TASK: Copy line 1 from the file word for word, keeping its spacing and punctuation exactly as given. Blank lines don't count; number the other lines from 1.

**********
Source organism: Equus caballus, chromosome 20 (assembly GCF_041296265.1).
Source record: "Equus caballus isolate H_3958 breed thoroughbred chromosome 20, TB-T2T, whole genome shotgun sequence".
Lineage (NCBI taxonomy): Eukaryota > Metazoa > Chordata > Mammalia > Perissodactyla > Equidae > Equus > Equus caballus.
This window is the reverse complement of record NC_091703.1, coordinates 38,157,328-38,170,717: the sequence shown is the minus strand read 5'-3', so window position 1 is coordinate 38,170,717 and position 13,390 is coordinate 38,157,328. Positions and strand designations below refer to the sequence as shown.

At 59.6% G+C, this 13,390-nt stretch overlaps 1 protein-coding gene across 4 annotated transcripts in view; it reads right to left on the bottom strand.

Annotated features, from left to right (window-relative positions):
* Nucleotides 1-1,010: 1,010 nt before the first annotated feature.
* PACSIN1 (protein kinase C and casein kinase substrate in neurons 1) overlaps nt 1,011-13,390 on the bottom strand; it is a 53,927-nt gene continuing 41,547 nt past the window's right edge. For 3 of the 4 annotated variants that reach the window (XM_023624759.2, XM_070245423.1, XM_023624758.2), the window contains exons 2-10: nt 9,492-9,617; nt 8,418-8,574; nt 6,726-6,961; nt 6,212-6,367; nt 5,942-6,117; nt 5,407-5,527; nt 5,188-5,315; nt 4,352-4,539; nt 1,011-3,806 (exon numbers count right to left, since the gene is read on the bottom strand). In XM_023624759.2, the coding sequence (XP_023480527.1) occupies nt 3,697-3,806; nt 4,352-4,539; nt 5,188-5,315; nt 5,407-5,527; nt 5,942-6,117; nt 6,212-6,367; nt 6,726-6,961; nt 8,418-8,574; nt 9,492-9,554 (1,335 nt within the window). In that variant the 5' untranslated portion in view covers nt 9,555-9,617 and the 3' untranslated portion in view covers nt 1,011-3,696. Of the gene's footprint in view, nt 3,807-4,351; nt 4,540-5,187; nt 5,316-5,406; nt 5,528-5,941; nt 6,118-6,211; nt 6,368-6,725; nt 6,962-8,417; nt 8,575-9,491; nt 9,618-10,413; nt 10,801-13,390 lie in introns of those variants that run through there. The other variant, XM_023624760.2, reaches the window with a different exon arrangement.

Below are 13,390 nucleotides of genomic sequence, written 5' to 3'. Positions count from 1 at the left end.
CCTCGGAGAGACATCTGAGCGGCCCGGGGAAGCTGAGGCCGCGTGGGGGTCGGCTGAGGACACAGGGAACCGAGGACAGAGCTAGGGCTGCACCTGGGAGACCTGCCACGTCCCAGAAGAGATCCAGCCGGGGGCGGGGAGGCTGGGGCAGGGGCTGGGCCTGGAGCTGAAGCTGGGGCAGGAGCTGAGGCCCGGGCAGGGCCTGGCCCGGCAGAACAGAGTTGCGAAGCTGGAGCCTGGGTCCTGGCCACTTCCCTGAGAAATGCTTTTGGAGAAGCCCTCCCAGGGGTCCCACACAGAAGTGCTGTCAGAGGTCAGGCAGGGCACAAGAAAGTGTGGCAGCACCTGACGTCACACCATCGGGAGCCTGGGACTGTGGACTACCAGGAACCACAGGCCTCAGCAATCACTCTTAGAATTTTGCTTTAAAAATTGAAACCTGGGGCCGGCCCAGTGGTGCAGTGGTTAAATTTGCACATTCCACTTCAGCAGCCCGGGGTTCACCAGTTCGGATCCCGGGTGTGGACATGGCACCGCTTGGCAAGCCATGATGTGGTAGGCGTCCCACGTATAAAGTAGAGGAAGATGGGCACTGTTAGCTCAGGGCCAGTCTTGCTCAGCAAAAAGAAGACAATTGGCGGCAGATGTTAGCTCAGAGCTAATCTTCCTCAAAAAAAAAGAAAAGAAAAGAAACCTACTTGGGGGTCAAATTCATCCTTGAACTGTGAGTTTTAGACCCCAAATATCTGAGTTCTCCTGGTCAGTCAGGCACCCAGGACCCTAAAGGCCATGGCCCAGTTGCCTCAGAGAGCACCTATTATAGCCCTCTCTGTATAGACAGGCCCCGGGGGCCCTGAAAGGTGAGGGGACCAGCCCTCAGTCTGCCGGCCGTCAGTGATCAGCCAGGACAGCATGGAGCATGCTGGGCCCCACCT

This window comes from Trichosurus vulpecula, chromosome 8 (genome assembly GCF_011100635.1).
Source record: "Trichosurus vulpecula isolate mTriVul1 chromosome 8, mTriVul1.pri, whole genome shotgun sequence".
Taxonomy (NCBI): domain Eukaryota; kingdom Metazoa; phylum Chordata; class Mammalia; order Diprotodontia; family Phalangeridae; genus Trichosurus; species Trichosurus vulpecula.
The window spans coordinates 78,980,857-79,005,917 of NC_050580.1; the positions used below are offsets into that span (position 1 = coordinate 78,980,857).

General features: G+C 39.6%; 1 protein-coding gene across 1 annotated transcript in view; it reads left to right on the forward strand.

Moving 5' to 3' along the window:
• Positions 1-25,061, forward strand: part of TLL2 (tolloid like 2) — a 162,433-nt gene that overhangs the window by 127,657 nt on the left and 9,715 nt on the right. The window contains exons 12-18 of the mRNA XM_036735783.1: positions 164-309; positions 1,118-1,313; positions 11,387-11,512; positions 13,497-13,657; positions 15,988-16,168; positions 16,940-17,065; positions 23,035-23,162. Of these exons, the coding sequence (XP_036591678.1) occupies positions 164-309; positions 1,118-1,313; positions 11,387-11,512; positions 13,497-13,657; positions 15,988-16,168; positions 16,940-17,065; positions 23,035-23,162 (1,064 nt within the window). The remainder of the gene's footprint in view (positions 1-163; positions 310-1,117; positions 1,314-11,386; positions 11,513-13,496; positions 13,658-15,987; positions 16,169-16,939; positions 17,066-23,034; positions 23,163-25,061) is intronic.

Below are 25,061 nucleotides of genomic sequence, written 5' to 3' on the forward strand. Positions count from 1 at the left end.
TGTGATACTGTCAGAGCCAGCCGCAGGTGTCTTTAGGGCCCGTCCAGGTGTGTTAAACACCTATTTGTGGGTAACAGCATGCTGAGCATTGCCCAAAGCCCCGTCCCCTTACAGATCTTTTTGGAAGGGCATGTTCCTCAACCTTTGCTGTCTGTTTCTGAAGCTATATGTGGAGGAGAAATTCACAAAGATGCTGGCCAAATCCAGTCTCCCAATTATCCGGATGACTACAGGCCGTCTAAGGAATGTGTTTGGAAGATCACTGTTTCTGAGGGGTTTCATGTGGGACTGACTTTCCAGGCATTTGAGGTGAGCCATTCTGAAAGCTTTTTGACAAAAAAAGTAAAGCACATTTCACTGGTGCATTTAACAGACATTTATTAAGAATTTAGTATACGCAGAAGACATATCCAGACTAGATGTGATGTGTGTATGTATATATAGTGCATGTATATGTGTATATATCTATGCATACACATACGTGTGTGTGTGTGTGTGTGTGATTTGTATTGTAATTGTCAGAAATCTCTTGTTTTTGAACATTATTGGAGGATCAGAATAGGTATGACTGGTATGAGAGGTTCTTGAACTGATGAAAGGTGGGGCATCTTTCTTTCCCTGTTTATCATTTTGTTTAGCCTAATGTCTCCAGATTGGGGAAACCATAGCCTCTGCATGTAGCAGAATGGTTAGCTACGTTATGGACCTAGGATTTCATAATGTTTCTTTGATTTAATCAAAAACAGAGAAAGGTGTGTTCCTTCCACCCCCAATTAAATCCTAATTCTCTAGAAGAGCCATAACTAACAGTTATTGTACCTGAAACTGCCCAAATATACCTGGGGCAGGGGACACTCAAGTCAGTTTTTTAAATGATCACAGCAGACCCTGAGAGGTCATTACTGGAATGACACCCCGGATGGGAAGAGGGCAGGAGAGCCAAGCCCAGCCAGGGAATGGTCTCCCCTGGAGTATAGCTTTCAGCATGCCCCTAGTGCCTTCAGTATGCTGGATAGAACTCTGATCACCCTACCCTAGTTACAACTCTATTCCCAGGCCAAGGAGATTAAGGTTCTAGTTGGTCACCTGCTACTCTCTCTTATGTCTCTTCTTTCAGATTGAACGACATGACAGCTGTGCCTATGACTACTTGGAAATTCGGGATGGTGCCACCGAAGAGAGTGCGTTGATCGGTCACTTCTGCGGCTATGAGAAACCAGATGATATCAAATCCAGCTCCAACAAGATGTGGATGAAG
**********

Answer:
Source organism: Equus caballus, chromosome 20 (assembly GCF_041296265.1).